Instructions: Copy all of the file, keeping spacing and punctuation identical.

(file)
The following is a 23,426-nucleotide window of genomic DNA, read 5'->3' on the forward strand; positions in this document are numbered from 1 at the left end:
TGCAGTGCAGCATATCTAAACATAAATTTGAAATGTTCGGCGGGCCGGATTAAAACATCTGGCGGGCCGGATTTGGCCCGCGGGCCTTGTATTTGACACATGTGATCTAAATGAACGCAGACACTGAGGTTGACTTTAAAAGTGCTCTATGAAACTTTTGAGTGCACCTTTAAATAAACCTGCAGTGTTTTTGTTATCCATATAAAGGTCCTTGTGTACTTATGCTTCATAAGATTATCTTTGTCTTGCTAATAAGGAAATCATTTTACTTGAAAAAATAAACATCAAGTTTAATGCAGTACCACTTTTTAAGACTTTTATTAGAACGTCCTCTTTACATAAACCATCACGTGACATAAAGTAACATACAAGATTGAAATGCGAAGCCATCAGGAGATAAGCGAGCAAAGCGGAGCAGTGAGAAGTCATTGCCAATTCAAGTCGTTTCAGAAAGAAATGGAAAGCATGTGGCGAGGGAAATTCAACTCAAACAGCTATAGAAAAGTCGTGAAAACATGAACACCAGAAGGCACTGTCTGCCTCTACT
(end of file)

The following is a 23,426-nucleotide window of genomic DNA, read 5'->3' on the forward strand; positions in this document are numbered from 1 at the left end:
TGCAGTGCAGCATATCTAAACATAAATTTGAAATGTTCGGCGGGCCGGATTAAAACATCTGGCGGGCCGGATTTGGCCCGCGGGCCTTGTATTTGACACATGTGATCTAAATGAACGCAGACACTGAGGTTGACTTTAAAAGTGCTCTATGAAACTTTTGAGTGCACCTTTAAATAAACCTGCAGTGTTTTTGTTATCCATATAAAGGTCCTTGTGTACTTATGCTTCATAAGATTATCTTTGTCTTGCTAATAAGGAAATCATTTTACTTGAAAAAATAAACATCAAGTTTAATGCAGTACCACTTTTTAAGACTTTTATTAGAACGTCCTCTTTACATAAACCATCACGTGACATAAAGTAACATACAAGATTGAAATGCGAAGCCATCAGGAGATAAGCGAGCAAAGCGGAGCAGTGAGAAGTCATTGCCAATTCAAGTCGTTTCAGAAAGAAATGGAAAGCATGTGGCGAGGGAAATTCAACTCAAACAGCTATAGAAAAGTCGTGAAAACATGAACACCAGAAGGCACTGTCTGCCTCTACT